Volkswagen executive pleads guilty in Diesel Emissions scandal

According to the New York Times, Volkswagen AG executive Oliver Schmidt pleaded guilty on Friday in U.S. District Court in Detroit in ties to a diesel emissions scandal that resulted in a loss of $25 billion for the automaker company.

Under a plea deal, Schmidt faces up to seven years in prison and a fine between $40,000 to $400,000 after he had admitted to conspiring to mislead U.S. regulators and violating clean air laws. He will be sentenced on December 6th this year, as well an agreement to be deported back after his sentence.

Earlier in the year Schmidt was charged with 11 felony counts and federal prosecutors said he could face up 169 years in prison. As part of a plea deal, most of the federal charges were dropped.

In March, Volkswagen pleaded guilty to three felony charges to resolves charges the company had installed secret software in vehicles to dodge emissions tests.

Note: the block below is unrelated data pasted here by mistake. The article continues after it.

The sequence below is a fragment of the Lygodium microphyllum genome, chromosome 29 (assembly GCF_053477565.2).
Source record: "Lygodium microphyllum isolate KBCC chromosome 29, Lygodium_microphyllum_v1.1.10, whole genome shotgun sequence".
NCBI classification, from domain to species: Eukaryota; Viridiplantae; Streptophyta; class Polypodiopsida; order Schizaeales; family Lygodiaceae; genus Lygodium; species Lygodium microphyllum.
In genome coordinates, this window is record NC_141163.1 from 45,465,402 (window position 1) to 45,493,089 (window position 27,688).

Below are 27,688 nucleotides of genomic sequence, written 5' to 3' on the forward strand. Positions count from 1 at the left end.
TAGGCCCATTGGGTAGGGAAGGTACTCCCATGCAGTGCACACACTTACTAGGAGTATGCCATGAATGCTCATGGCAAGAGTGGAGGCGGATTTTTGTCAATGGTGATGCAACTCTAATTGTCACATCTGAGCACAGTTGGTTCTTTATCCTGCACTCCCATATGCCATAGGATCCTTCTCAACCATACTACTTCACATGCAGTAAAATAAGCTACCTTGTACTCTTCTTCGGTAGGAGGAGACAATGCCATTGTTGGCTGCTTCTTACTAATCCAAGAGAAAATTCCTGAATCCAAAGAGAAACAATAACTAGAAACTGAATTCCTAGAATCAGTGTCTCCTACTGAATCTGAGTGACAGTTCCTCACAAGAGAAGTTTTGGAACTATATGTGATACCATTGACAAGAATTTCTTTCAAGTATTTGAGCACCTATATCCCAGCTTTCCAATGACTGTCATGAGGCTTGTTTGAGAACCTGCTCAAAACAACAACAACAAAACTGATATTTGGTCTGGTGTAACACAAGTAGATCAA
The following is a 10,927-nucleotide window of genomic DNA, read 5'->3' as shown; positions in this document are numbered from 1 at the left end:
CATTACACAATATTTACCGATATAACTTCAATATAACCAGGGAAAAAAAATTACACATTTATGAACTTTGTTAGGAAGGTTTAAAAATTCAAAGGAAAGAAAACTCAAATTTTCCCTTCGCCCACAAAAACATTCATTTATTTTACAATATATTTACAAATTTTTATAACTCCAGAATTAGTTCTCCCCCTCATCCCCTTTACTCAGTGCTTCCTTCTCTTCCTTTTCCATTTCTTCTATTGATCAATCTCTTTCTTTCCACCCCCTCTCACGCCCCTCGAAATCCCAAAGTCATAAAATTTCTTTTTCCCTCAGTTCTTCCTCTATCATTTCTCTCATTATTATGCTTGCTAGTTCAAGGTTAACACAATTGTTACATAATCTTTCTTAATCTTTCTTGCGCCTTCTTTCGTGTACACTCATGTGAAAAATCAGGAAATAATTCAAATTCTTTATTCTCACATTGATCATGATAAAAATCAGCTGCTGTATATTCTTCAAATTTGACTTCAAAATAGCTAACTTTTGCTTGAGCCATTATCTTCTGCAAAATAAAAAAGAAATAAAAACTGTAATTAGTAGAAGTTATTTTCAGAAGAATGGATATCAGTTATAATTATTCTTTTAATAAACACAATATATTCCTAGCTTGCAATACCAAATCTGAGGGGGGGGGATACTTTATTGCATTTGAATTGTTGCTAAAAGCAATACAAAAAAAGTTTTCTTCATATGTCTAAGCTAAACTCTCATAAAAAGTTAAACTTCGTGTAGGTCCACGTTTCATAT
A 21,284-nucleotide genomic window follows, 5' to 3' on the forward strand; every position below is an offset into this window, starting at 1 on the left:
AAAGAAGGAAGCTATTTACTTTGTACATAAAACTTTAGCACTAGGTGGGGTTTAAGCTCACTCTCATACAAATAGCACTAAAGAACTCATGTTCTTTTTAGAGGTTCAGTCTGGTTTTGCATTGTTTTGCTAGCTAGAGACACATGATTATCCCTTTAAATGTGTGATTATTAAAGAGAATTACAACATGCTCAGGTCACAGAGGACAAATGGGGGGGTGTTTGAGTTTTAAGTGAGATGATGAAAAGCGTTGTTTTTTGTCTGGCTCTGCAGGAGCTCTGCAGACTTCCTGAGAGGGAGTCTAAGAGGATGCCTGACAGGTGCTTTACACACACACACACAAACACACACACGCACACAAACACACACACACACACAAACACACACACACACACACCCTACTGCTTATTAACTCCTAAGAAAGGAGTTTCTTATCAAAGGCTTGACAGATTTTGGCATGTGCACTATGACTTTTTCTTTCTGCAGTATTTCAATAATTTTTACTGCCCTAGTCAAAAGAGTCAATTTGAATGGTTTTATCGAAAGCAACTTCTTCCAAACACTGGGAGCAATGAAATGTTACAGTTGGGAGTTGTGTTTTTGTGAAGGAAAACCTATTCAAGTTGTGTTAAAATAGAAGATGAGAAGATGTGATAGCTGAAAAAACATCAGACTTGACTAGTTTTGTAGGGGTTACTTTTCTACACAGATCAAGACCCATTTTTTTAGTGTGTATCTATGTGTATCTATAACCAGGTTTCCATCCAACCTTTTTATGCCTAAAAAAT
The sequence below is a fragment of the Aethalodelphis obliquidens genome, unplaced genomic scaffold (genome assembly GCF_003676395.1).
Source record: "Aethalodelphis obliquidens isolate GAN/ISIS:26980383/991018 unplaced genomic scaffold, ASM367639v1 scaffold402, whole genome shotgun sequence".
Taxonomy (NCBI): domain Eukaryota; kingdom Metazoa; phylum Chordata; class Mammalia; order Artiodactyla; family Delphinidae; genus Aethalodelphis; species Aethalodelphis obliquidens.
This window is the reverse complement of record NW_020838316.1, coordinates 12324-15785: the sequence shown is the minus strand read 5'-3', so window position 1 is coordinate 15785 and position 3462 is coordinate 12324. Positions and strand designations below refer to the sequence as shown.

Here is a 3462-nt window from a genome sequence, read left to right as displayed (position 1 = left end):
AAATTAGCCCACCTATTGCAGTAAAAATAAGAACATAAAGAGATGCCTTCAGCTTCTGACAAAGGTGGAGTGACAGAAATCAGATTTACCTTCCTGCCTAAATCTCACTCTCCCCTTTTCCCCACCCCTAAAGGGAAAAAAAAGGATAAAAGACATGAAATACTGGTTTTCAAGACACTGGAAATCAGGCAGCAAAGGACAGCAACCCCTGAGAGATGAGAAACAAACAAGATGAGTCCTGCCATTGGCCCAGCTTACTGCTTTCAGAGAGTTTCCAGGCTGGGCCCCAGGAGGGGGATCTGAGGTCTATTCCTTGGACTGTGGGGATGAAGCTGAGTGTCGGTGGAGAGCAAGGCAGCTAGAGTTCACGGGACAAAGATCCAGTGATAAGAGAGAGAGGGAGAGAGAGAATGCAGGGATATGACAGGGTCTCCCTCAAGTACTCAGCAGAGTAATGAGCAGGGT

Schmidt had conspired with other executives to avoid disclosing intentionally these software systems on the emissions tests to see approval for its 2016 VW 2 litre diesel vehicles.

Schmidt was the former chief of Volkswagen’s environmental and engineering center located in Michigan. He was denied bail and has been held since January after he was caught and arrested trying to flee back to Germany.

Volkswagen said on Friday that it "continues to cooperate with investigations by the Department of Justice into the conduct of individuals. It would not be appropriate to comment on any ongoing investigations or to discuss personnel matters."

As part of the plea deal, Volkswagen has agreed to spend upwards of up to $25 billion to resolve claims from owners and regulators over polluting diesel vehicles and offered to purchase back approximately 500,000 vehicles.

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